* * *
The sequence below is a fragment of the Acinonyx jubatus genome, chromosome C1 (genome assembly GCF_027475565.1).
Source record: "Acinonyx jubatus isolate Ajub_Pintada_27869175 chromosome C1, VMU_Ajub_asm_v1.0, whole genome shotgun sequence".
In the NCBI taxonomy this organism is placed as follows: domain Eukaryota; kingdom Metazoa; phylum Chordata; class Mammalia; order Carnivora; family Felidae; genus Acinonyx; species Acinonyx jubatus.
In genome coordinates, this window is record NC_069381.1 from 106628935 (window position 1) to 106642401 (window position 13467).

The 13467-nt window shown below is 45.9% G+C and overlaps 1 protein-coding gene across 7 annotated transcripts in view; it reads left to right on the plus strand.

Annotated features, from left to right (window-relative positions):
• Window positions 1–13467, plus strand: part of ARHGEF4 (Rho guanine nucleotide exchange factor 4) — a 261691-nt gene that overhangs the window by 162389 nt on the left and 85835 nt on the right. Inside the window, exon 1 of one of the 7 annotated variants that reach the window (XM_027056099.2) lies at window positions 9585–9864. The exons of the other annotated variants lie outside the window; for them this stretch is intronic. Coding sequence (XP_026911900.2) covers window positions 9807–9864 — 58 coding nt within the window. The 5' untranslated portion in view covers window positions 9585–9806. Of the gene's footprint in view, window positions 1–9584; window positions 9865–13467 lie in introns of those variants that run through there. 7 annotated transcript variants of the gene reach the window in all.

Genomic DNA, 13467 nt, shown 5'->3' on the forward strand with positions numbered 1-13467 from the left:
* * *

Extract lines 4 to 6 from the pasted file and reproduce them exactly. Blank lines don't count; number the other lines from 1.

In genome coordinates, this window is record NC_069381.1 from 106628935 (window position 1) to 106642401 (window position 13467).

The 13467-nt window shown below is 45.9% G+C and overlaps 1 protein-coding gene across 7 annotated transcripts in view; it reads left to right on the plus strand.

Annotated features, from left to right (window-relative positions):